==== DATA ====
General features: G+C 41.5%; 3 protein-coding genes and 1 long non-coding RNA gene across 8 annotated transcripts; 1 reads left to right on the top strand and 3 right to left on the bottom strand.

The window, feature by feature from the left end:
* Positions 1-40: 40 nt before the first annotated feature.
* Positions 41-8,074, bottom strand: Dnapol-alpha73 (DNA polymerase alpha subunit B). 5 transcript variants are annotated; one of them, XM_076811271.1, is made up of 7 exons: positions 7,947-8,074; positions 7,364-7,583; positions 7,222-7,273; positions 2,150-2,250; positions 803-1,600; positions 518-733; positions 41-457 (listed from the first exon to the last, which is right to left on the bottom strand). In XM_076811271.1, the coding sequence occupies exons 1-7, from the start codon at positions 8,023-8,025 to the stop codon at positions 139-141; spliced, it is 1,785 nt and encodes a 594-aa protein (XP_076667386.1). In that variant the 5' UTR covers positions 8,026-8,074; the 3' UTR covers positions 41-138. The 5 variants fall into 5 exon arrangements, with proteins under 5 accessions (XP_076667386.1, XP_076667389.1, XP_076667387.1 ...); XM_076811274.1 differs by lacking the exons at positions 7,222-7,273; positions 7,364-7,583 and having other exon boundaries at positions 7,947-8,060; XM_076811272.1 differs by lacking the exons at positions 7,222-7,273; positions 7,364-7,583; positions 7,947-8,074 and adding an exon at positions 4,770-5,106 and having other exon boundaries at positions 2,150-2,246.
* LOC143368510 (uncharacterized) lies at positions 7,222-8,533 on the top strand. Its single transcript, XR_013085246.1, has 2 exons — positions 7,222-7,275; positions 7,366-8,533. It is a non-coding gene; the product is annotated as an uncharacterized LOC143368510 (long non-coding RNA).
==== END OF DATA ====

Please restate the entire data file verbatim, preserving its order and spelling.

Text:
General features: G+C 41.5%; 3 protein-coding genes and 1 long non-coding RNA gene across 8 annotated transcripts; 1 reads left to right on the top strand and 3 right to left on the bottom strand.

The window, feature by feature from the left end:
* Positions 1-40: 40 nt before the first annotated feature.
* Positions 41-8,074, bottom strand: Dnapol-alpha73 (DNA polymerase alpha subunit B). 5 transcript variants are annotated; one of them, XM_076811271.1, is made up of 7 exons: positions 7,947-8,074; positions 7,364-7,583; positions 7,222-7,273; positions 2,150-2,250; positions 803-1,600; positions 518-733; positions 41-457 (listed from the first exon to the last, which is right to left on the bottom strand). In XM_076811271.1, the coding sequence occupies exons 1-7, from the start codon at positions 8,023-8,025 to the stop codon at positions 139-141; spliced, it is 1,785 nt and encodes a 594-aa protein (XP_076667386.1). In that variant the 5' UTR covers positions 8,026-8,074; the 3' UTR covers positions 41-138. The 5 variants fall into 5 exon arrangements, with proteins under 5 accessions (XP_076667386.1, XP_076667389.1, XP_076667387.1 ...); XM_076811274.1 differs by lacking the exons at positions 7,222-7,273; positions 7,364-7,583 and having other exon boundaries at positions 7,947-8,060; XM_076811272.1 differs by lacking the exons at positions 7,222-7,273; positions 7,364-7,583; positions 7,947-8,074 and adding an exon at positions 4,770-5,106 and having other exon boundaries at positions 2,150-2,246.
* LOC143368510 (uncharacterized) lies at positions 7,222-8,533 on the top strand. Its single transcript, XR_013085246.1, has 2 exons — positions 7,222-7,275; positions 7,366-8,533. It is a non-coding gene; the product is annotated as an uncharacterized LOC143368510 (long non-coding RNA).